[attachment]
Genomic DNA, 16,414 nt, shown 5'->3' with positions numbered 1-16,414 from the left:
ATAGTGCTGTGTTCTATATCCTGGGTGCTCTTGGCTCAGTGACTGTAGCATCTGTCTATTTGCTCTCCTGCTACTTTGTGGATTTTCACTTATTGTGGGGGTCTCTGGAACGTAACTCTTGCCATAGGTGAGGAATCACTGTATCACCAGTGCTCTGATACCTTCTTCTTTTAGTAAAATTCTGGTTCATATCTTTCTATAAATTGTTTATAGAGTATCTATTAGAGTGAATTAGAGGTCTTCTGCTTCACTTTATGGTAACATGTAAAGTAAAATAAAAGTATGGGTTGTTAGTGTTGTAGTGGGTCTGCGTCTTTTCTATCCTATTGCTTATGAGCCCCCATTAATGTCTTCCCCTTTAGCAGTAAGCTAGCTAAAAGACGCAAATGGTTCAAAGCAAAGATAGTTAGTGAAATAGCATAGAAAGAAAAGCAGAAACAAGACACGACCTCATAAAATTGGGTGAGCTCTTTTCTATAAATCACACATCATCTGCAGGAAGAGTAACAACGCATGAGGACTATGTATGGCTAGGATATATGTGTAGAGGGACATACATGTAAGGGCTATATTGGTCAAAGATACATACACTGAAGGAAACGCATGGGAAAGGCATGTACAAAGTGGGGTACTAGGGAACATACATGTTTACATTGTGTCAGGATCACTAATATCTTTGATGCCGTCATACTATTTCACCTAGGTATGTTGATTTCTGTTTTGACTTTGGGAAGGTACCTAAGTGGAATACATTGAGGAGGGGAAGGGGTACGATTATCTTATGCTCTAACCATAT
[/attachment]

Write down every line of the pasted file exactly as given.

Genomic DNA, 16,414 nt, shown 5'->3' with positions numbered 1-16,414 from the left:
ATAGTGCTGTGTTCTATATCCTGGGTGCTCTTGGCTCAGTGACTGTAGCATCTGTCTATTTGCTCTCCTGCTACTTTGTGGATTTTCACTTATTGTGGGGGTCTCTGGAACGTAACTCTTGCCATAGGTGAGGAATCACTGTATCACCAGTGCTCTGATACCTTCTTCTTTTAGTAAAATTCTGGTTCATATCTTTCTATAAATTGTTTATAGAGTATCTATTAGAGTGAATTAGAGGTCTTCTGCTTCACTTTATGGTAACATGTAAAGTAAAATAAAAGTATGGGTTGTTAGTGTTGTAGTGGGTCTGCGTCTTTTCTATCCTATTGCTTATGAGCCCCCATTAATGTCTTCCCCTTTAGCAGTAAGCTAGCTAAAAGACGCAAATGGTTCAAAGCAAAGATAGTTAGTGAAATAGCATAGAAAGAAAAGCAGAAACAAGACACGACCTCATAAAATTGGGTGAGCTCTTTTCTATAAATCACACATCATCTGCAGGAAGAGTAACAACGCATGAGGACTATGTATGGCTAGGATATATGTGTAGAGGGACATACATGTAAGGGCTATATTGGTCAAAGATACATACACTGAAGGAAACGCATGGGAAAGGCATGTACAAAGTGGGGTACTAGGGAACATACATGTTTACATTGTGTCAGGATCACTAATATCTTTGATGCCGTCATACTATTTCACCTAGGTATGTTGATTTCTGTTTTGACTTTGGGAAGGTACCTAAGTGGAATACATTGAGGAGGGGAAGGGGTACGATTATCTTATGCTCTAACCATAT